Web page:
4. The Kardashian kids
As with any non-documentary reprise of real-life events, there were some factual liberties taken in The People v. O.J. Simpson. In fact, Rolling Stone kept a running tab on how truthful certain significant occurrences were in each episode. Maybe the most awkward shoehorning of pop cultural relevance into the series was the insertion of the Kardashian kids in the early episodes right after the murders, when their father, Robert, was such an instrumental figure in the backing of his buddy "Uncle Juice." Two scenes in particular stand out — the first was the scene in which a perturbed, preteen Kim gets angry with a TV reporter's pronunciation of "Kardashian" and proceeds to lead her siblings in a chant of their name ("KAR...DASH...I...AN!! KAR...DASH...I...AN!!!") while sitting in front of the television, and the second was a scene in which Robert took the kids out to breakfast and gave them a verbal life lesson about it being more important to be a good person than a famous person. I don't think the pep talk stuck, Bob. Speaking of Bob...
3. The legacy of Robert Kardashian as a man
In a perfect karmic world, there would be some sort of cosmic punishment awaiting all of O.J.'s cadre of sycophants who took up for him in the wake of the painfully obvious evidence that he brutally murdered two people. While Kardashian seemed to realize about halfway through the series that there's no way his beloved "Juice" was telling the truth, I would say that the gods still inflicted posthumous punishment on Kardashian by having the directors select the ultra-mopey, hyper-annoying Schwimmer to play his part. Go ahead and assume that if David Schwimmer is playing the part of you in anything, you are a truly awful person to be around.
2. The jury, the jury selection process and most things jury-related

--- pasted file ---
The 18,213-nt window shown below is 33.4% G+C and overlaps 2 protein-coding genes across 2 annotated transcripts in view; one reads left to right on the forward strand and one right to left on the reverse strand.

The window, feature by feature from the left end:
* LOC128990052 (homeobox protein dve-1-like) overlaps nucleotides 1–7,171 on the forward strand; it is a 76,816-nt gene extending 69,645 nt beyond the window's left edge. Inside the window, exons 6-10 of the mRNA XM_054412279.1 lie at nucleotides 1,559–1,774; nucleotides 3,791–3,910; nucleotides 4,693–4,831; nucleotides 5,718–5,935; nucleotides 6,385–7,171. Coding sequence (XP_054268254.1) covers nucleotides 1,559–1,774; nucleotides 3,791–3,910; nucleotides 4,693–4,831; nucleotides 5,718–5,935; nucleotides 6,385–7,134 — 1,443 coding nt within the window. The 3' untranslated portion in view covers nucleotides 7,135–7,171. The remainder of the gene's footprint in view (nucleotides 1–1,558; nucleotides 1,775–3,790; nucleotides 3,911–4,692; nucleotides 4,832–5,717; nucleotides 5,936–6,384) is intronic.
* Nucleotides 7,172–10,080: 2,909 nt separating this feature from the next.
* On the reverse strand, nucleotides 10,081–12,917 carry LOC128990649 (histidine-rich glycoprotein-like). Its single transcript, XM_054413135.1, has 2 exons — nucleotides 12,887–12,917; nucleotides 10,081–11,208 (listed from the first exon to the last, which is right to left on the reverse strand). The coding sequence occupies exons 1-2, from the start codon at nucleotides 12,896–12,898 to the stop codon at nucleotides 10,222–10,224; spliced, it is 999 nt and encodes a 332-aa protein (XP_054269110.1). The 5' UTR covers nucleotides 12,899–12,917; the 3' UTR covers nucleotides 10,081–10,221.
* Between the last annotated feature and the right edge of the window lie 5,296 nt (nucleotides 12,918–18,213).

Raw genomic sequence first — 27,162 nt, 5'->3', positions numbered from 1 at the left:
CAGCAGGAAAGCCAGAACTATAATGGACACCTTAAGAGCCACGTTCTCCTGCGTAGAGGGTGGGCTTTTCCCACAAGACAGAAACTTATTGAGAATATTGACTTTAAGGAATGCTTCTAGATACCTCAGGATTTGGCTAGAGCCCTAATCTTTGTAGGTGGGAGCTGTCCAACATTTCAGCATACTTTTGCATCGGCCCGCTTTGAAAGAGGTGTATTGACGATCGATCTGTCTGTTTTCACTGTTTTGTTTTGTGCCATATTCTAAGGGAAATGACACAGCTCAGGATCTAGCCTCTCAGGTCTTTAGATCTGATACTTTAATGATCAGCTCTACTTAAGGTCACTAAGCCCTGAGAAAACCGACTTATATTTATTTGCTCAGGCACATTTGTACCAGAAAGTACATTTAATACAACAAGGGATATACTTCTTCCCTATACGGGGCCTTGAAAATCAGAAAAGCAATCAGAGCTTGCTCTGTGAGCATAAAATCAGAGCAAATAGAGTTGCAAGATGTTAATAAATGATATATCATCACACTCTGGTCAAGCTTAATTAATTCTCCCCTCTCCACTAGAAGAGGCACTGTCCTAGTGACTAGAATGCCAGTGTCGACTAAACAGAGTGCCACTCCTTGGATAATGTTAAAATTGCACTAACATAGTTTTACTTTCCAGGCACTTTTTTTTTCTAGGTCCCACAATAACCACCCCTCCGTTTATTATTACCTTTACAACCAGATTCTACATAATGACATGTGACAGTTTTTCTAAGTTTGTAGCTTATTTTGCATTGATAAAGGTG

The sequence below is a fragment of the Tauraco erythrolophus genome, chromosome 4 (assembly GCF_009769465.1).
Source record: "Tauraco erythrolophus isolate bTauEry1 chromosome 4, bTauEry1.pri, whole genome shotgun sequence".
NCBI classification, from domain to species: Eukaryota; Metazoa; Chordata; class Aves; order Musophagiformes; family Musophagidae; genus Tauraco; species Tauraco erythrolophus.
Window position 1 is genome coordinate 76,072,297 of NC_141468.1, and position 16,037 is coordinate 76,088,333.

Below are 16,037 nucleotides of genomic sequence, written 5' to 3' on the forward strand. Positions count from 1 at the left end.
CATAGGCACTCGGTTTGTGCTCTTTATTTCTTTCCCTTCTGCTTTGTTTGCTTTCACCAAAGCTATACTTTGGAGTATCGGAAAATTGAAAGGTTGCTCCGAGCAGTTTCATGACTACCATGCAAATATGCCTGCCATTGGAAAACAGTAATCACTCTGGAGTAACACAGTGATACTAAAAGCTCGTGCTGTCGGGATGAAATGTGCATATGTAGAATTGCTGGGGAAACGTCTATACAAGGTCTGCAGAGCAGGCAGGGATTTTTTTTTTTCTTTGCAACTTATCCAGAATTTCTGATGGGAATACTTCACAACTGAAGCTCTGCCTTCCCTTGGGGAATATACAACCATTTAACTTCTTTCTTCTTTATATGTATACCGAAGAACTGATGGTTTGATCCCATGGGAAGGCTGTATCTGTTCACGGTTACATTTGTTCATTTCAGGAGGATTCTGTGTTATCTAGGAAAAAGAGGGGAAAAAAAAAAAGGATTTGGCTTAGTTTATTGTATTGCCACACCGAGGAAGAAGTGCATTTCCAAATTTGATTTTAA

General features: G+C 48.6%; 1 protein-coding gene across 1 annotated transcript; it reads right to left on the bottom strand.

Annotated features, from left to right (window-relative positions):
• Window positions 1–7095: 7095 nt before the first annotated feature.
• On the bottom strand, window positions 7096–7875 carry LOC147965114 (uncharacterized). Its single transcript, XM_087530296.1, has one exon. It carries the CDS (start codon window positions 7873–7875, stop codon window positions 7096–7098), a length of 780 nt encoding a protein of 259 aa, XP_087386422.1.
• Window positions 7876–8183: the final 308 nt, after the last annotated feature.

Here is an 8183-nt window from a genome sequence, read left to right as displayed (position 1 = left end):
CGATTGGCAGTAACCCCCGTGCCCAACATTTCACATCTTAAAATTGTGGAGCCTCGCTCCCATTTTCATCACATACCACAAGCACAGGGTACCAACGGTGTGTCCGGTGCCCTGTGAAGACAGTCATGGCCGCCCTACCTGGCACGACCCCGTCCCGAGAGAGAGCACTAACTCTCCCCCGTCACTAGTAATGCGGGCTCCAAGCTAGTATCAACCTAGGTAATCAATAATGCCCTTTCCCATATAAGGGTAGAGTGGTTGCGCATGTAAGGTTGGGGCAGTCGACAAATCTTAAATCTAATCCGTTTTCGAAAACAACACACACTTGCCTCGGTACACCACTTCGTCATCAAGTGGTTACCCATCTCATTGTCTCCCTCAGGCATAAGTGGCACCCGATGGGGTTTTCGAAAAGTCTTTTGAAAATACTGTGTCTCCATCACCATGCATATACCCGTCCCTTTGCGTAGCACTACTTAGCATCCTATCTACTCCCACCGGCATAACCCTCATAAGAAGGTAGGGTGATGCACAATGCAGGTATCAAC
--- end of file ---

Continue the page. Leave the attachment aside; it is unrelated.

This is the first time we've put 12 faces (actually more faces than that with the seemingly daily removal of jurors for alternates throughout the trial) with the decision to acquit Simpson. It was both fascinating and a little depressing watching the jury selection process, with each side trying to push for jurors whose profiles helped push its own agendas, so little of which had to do with the actual murder of two people. We learned that the jury was initially split 10-2 on acquittal, but got very little insight on how they were able to flip the final two "GUILTY" votes to "NOT GUILTY." That was disappointing. When it comes to the jury, I think Shapiro put it best when it was announced they'd reached a verdict after just four hours of deliberation — "They discussed this case less than anybody in America."
1. Cuba Gooding Jr.
If there was one glaring casting faux pas in the series, it was Gooding as Simpson, not because Gooding performed poorly but because, unlike many of his contemporaries in the cast with their roles, Gooding has no real physical or behavioral similarities to Simpson, other than being energetic and African-American. At times, I found myself pretending that it was Rod Tidwell (Gooding's character in Jerry Maguire) on trial instead of Simpson, which made for some funny, snickering-to-myself moments that annoyed my girlfriend to no end. The good news is that, of all the characters in The People v. O.J. Simpson, Simpson was about fifth or sixth on the list of focal points, so the glaring differences between Gooding and Simpson were not really series-impacting.
Because, in the end, this series was more about those hit with the ripple effect of Simpson's alleged crimes than about Simpson himself, a portrait of pop culture in the infancy stages of the Internet and about a decade before social media, which would have imploded from congestion and overuse if it had existed during this trial.